Basilica: Reconfigurable Multi-Party Dialogue Environment

Funded by: the National Science Foundation and the Office of Naval Research
PIs: Carolyn P. Rose
Students, Staff, and Collaborators: Rohit Kumar

Project Overview

The goal of the instructional approach underlying the design of the VMT-Basilica framework is to maximize the benefit students receive from the interactions they have with one another by providing support for learning and effective collaboration in a way that is responsive to what is happening in the interaction in real time. Previous discourse analyses of collaborative conversations reveal that the majority of those interactions between students do not display the .higher order thinking. that collaborative learning is meant to elicit, and we have found this as well in our own observations in lab and classroom studies, both at the college level and at the middle school level. The literature on support for collaborative learning and learning more generally tells us that scaffolding should be faded over time, that over-scripting is detrimental to collaboration, and unnecessary support is demotivating. Thus, a major goal of our research is to address these issues with a framework that allows us to track what is happening in the interaction so that the automatically triggered support interventions can respond to it appropriately. Desiderata of the framework include reusability of component technologies, compatibility with other platforms, and the ability to provide flexibility to system designers to select from a wide range of existing components and then to synchronize, prioritize and coordinate them as desired in a convenient way.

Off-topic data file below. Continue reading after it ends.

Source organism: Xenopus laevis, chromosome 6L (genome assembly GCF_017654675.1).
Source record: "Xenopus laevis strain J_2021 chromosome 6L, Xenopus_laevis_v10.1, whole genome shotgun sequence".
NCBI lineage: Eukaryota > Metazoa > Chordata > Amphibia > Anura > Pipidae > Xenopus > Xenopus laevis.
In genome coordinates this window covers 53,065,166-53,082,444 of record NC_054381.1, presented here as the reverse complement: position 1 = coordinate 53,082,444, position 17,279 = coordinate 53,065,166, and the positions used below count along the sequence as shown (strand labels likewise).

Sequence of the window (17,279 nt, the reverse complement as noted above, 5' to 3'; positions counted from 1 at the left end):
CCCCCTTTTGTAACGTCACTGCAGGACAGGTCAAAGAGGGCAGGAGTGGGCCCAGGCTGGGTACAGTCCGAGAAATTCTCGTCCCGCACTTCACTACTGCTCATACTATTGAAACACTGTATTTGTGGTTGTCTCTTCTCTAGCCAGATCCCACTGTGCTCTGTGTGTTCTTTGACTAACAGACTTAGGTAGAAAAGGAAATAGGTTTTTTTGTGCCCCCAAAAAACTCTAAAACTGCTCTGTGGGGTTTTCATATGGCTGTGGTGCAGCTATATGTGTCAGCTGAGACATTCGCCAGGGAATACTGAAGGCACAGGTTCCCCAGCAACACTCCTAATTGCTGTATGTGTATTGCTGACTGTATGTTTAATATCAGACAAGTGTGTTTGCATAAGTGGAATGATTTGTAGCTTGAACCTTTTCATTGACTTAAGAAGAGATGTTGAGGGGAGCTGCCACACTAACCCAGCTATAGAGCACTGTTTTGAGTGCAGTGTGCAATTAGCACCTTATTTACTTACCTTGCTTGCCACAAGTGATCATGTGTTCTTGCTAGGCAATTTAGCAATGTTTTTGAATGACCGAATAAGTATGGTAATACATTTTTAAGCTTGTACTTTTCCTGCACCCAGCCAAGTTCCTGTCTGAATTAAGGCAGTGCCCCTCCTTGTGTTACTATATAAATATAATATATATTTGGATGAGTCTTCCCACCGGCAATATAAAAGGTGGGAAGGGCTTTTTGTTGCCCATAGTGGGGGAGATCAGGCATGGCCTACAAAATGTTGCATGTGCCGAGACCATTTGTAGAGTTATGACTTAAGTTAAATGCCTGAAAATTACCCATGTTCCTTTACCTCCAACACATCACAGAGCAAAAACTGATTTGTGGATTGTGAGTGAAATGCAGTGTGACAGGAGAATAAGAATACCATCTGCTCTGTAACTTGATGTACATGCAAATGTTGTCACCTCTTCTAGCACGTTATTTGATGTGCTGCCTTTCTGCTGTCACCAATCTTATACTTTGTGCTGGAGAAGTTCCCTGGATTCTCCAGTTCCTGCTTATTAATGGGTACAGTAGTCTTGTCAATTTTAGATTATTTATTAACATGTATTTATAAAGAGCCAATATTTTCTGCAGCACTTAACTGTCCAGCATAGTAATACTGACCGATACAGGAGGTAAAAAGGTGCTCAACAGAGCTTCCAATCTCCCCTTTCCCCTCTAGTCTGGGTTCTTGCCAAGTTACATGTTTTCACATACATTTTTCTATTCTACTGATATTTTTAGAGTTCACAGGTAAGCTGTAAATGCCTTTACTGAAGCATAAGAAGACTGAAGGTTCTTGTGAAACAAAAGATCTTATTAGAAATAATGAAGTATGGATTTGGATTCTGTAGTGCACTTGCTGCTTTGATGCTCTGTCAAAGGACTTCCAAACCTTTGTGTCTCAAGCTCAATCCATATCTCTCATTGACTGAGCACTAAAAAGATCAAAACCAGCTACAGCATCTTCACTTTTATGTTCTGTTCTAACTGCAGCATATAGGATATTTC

1. Kumar, R. & Rose, C. P. (2009). Building Conversational Agents with Basilica, Proceedings of the North American Chapter of the Association for Computational Linguistics (demo)
  2. Kumar, R., Chaudhuri, S., Howley, I., Rose, C. P. (2009). VMT-Basilica: An Environment for Rapid Prototyping of Collaborative Learning Environments with Dynamic Support, Community Event Proceedings of Computer Supported Collaborative Learning (interactive poster, nominated for best technical design award)
  3. Chaudhuri, S., Kumar, R., Howley, I., Rose, C. P. (2009). Engaging Collaborative Learners with Helping Agents, submitted to Artificial Intelligence in Education
  4. Chaudhuri, S., Kumar, R., Joshi, M., Terrell, E., Higgs, F., Aleven, V., Rose, C. P. (2008). It.s Not Easy Being Green: Supporting Collaborative .Green Design. Learning, in Proceedings of Intelligent Tutoring Systems (ITS .08) (poster)
  5. Weusijana, B. A., Kumar, R., Rose, C. P. (2008). MultiTalker: Building Conversational Agents in Second Life using Basilica, Second Life Education Community Convention, Purple Strand: Educational Tools and Products, 2008, Tampa, FL.
  6. Kumar, R., Rose, C. P., Wang, Y. C., Joshi, M., Robinson, A. (2007). Tutorial Dialogue as Adaptive Collaborative Learning Support, Proceedings of Artificial Intelligence in Education (nominated for Best Student Paper)